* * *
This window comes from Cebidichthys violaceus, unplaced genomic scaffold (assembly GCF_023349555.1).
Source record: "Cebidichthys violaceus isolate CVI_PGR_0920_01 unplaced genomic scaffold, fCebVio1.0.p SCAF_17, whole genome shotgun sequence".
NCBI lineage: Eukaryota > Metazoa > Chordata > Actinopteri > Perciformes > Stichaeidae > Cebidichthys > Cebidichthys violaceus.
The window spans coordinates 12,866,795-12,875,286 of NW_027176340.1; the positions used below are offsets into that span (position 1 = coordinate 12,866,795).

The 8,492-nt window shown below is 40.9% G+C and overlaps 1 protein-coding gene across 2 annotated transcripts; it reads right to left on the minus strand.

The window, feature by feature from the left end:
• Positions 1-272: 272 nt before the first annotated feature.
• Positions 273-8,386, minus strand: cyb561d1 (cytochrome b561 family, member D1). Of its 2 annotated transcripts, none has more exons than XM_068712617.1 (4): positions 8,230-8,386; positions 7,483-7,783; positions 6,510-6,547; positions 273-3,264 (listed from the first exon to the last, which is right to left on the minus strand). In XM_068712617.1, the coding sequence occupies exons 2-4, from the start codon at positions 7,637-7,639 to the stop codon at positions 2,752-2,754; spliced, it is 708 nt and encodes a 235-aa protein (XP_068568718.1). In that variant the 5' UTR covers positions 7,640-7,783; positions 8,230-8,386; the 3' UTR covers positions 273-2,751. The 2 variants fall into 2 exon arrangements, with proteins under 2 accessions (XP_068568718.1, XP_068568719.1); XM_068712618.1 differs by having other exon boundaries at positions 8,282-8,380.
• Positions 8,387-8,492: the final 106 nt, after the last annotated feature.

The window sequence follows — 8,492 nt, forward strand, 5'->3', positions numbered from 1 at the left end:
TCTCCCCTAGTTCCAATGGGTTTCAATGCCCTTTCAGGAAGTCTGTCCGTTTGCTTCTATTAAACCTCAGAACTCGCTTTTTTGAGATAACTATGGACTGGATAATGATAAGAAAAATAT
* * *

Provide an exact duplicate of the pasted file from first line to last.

This window comes from Cebidichthys violaceus, unplaced genomic scaffold (assembly GCF_023349555.1).
Source record: "Cebidichthys violaceus isolate CVI_PGR_0920_01 unplaced genomic scaffold, fCebVio1.0.p SCAF_17, whole genome shotgun sequence".
NCBI lineage: Eukaryota > Metazoa > Chordata > Actinopteri > Perciformes > Stichaeidae > Cebidichthys > Cebidichthys violaceus.
The window spans coordinates 12,866,795-12,875,286 of NW_027176340.1; the positions used below are offsets into that span (position 1 = coordinate 12,866,795).

The 8,492-nt window shown below is 40.9% G+C and overlaps 1 protein-coding gene across 2 annotated transcripts; it reads right to left on the minus strand.

The window, feature by feature from the left end:
• Positions 1-272: 272 nt before the first annotated feature.
• Positions 273-8,386, minus strand: cyb561d1 (cytochrome b561 family, member D1). Of its 2 annotated transcripts, none has more exons than XM_068712617.1 (4): positions 8,230-8,386; positions 7,483-7,783; positions 6,510-6,547; positions 273-3,264 (listed from the first exon to the last, which is right to left on the minus strand). In XM_068712617.1, the coding sequence occupies exons 2-4, from the start codon at positions 7,637-7,639 to the stop codon at positions 2,752-2,754; spliced, it is 708 nt and encodes a 235-aa protein (XP_068568718.1). In that variant the 5' UTR covers positions 7,640-7,783; positions 8,230-8,386; the 3' UTR covers positions 273-2,751. The 2 variants fall into 2 exon arrangements, with proteins under 2 accessions (XP_068568718.1, XP_068568719.1); XM_068712618.1 differs by having other exon boundaries at positions 8,282-8,380.
• Positions 8,387-8,492: the final 106 nt, after the last annotated feature.

The window sequence follows — 8,492 nt, forward strand, 5'->3', positions numbered from 1 at the left end:
TCTCCCCTAGTTCCAATGGGTTTCAATGCCCTTTCAGGAAGTCTGTCCGTTTGCTTCTATTAAACCTCAGAACTCGCTTTTTTGAGATAACTATGGACTGGATAATGATAAGAAAAATAT